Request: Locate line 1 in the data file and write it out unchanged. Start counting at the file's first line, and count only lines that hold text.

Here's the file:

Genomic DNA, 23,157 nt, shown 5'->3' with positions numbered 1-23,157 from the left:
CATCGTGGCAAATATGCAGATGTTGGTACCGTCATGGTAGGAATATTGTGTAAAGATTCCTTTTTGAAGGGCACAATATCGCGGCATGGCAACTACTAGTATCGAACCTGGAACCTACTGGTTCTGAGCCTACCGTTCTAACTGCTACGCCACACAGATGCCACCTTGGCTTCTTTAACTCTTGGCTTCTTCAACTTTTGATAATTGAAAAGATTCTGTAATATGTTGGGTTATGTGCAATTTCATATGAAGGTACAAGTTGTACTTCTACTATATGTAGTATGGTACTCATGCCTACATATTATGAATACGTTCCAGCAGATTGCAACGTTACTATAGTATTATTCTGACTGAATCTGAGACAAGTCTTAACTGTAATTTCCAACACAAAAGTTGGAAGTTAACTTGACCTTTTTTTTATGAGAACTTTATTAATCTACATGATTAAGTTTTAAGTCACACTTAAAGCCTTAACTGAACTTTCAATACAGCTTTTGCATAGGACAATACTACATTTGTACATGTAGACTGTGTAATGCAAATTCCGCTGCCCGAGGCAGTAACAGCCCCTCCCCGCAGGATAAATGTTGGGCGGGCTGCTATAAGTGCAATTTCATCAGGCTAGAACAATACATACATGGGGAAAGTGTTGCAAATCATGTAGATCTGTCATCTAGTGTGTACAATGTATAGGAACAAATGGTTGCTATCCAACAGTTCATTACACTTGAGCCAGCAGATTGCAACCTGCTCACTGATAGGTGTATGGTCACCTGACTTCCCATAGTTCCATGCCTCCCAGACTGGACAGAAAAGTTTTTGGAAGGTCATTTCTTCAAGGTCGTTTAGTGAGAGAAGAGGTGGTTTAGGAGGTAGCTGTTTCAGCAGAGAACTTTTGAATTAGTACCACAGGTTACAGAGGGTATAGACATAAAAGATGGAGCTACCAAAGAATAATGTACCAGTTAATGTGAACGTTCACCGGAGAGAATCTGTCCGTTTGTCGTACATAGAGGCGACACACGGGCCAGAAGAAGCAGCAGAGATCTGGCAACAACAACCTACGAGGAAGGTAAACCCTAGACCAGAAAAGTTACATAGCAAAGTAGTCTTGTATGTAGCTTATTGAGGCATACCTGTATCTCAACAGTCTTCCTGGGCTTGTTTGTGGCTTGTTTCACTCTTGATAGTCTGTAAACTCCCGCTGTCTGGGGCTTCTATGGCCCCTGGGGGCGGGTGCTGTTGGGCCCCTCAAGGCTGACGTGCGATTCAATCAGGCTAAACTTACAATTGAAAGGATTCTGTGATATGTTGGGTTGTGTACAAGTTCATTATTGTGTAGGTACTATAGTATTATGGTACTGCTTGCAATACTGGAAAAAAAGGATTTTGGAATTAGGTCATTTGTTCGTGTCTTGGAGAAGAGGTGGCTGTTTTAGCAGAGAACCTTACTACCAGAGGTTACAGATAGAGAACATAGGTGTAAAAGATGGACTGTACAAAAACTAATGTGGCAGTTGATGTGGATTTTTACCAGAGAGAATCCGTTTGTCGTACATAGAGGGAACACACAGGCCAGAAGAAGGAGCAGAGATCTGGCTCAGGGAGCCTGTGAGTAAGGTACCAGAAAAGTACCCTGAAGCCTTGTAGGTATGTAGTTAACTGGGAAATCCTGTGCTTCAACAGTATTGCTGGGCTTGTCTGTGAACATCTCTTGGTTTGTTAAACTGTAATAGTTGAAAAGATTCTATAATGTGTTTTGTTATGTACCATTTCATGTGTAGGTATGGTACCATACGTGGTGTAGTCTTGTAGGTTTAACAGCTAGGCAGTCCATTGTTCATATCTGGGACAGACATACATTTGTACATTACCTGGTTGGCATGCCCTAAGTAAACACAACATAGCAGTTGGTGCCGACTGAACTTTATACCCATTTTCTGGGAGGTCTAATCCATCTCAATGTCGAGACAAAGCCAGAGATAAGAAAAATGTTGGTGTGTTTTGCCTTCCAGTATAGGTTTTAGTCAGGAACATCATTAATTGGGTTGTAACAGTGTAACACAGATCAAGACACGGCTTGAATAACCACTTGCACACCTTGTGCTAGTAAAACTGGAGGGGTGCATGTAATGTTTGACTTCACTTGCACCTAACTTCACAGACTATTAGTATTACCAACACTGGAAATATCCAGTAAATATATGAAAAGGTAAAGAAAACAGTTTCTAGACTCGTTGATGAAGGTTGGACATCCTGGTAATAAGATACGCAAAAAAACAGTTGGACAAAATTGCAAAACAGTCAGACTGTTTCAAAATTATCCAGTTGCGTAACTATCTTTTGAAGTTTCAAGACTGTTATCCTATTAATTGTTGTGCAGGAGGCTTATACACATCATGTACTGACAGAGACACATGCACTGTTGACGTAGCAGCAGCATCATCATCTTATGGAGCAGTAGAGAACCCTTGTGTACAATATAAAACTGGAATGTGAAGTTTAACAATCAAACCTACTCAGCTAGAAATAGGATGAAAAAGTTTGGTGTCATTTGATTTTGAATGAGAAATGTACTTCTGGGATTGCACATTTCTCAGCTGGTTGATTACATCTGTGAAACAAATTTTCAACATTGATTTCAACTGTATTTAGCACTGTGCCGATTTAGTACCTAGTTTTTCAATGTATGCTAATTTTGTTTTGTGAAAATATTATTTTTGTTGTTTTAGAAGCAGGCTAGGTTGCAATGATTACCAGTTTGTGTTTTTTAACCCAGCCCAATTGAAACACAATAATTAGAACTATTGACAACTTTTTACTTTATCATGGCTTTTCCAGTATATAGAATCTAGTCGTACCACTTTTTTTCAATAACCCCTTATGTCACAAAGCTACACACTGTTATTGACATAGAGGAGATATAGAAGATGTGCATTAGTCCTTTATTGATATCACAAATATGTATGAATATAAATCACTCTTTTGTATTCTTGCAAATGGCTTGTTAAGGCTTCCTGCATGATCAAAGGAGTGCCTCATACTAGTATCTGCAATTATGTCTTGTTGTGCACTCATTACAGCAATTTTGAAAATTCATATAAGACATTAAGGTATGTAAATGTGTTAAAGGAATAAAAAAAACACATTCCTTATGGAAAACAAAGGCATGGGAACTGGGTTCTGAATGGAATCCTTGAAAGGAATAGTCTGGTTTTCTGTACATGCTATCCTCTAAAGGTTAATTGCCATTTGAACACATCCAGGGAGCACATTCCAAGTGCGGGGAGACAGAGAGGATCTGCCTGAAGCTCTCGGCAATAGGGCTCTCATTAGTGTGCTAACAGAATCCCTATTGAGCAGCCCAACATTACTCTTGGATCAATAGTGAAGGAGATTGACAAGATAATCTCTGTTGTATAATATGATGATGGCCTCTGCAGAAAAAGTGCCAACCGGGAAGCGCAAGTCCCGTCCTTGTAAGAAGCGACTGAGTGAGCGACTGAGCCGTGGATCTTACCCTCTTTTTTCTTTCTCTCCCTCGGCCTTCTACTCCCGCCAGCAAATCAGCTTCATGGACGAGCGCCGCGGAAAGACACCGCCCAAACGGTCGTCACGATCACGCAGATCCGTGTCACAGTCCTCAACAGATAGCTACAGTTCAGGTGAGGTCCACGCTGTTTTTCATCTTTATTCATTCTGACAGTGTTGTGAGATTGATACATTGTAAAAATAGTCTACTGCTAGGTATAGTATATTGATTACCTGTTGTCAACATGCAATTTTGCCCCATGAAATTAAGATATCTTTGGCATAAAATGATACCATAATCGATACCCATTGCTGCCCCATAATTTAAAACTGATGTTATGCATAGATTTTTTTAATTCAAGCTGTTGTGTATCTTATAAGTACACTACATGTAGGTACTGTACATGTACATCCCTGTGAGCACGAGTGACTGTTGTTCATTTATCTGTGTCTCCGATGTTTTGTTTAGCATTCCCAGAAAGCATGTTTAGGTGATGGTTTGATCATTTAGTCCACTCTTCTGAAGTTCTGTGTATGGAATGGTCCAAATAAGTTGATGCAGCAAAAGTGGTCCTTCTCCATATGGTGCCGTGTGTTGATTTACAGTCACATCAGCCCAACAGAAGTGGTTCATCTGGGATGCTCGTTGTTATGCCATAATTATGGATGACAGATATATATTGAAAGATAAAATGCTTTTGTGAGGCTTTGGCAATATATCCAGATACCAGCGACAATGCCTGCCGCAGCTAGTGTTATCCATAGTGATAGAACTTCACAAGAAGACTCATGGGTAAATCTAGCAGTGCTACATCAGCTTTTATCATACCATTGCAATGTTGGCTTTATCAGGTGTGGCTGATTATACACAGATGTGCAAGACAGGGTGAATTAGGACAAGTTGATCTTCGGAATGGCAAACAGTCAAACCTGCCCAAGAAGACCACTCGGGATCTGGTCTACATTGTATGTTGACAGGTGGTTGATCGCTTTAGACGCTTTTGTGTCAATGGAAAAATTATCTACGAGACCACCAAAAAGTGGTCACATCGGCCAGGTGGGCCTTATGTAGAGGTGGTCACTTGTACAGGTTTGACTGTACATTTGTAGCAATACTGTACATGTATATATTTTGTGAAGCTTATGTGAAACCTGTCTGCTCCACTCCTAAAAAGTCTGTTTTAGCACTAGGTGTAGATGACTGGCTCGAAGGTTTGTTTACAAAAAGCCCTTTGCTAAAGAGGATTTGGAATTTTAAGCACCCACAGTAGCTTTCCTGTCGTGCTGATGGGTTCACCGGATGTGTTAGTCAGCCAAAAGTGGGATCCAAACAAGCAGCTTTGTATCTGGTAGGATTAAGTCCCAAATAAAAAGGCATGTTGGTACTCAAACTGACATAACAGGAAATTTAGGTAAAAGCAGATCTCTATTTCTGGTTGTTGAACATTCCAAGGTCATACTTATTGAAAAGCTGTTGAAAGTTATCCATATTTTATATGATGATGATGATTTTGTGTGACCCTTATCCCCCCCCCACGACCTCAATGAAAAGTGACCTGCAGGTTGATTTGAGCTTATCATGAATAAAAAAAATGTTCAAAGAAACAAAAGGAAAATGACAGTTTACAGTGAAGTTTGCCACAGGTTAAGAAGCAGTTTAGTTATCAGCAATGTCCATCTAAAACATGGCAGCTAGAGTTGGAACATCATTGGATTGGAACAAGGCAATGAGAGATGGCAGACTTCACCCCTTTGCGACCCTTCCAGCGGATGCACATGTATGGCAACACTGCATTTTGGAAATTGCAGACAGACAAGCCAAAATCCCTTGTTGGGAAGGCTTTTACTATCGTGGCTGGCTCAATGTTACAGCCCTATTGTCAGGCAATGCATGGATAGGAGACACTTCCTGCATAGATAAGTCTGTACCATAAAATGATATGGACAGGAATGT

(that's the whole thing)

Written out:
Genomic DNA, 23,157 nt, shown 5'->3' with positions numbered 1-23,157 from the left: